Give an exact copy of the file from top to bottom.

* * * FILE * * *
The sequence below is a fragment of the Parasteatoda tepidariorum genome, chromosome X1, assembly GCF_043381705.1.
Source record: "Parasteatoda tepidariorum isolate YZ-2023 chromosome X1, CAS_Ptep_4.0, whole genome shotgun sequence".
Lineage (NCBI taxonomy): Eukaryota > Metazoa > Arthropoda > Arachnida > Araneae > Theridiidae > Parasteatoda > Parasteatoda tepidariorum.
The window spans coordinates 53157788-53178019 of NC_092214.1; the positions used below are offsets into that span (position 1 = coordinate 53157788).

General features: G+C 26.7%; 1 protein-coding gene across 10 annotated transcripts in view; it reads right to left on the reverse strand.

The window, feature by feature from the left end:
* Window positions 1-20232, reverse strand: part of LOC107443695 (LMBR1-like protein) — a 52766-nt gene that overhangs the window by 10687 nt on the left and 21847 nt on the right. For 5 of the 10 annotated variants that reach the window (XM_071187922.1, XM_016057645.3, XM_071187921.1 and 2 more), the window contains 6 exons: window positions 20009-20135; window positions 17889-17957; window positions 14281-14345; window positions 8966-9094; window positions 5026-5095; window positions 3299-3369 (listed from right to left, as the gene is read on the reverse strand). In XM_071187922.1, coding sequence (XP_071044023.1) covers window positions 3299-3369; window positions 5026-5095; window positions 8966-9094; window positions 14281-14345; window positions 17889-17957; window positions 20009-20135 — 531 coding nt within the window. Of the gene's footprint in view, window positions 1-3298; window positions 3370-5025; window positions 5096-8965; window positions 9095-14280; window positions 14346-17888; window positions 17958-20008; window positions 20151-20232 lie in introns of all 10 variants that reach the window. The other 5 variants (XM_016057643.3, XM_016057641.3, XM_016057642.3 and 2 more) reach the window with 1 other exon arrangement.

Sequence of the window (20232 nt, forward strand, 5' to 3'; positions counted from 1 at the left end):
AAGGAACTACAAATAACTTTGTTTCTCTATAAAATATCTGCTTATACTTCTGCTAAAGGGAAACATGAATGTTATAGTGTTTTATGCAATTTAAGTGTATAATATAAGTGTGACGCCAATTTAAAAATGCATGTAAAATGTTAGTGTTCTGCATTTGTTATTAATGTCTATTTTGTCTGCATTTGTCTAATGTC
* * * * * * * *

The sequence below is a fragment of the Parasteatoda tepidariorum genome, chromosome X1, assembly GCF_043381705.1.
Source record: "Parasteatoda tepidariorum isolate YZ-2023 chromosome X1, CAS_Ptep_4.0, whole genome shotgun sequence".
Lineage (NCBI taxonomy): Eukaryota > Metazoa > Arthropoda > Arachnida > Araneae > Theridiidae > Parasteatoda > Parasteatoda tepidariorum.
The window spans coordinates 53157788-53178019 of NC_092214.1; the positions used below are offsets into that span (position 1 = coordinate 53157788).

General features: G+C 26.7%; 1 protein-coding gene across 10 annotated transcripts in view; it reads right to left on the reverse strand.

The window, feature by feature from the left end:
* Window positions 1-20232, reverse strand: part of LOC107443695 (LMBR1-like protein) — a 52766-nt gene that overhangs the window by 10687 nt on the left and 21847 nt on the right. For 5 of the 10 annotated variants that reach the window (XM_071187922.1, XM_016057645.3, XM_071187921.1 and 2 more), the window contains 6 exons: window positions 20009-20135; window positions 17889-17957; window positions 14281-14345; window positions 8966-9094; window positions 5026-5095; window positions 3299-3369 (listed from right to left, as the gene is read on the reverse strand). In XM_071187922.1, coding sequence (XP_071044023.1) covers window positions 3299-3369; window positions 5026-5095; window positions 8966-9094; window positions 14281-14345; window positions 17889-17957; window positions 20009-20135 — 531 coding nt within the window. Of the gene's footprint in view, window positions 1-3298; window positions 3370-5025; window positions 5096-8965; window positions 9095-14280; window positions 14346-17888; window positions 17958-20008; window positions 20151-20232 lie in introns of all 10 variants that reach the window. The other 5 variants (XM_016057643.3, XM_016057641.3, XM_016057642.3 and 2 more) reach the window with 1 other exon arrangement.

Sequence of the window (20232 nt, forward strand, 5' to 3'; positions counted from 1 at the left end):
AAGGAACTACAAATAACTTTGTTTCTCTATAAAATATCTGCTTATACTTCTGCTAAAGGGAAACATGAATGTTATAGTGTTTTATGCAATTTAAGTGTATAATATAAGTGTGACGCCAATTTAAAAATGCATGTAAAATGTTAGTGTTCTGCATTTGTTATTAATGTCTATTTTGTCTGCATTTGTCTAATGTC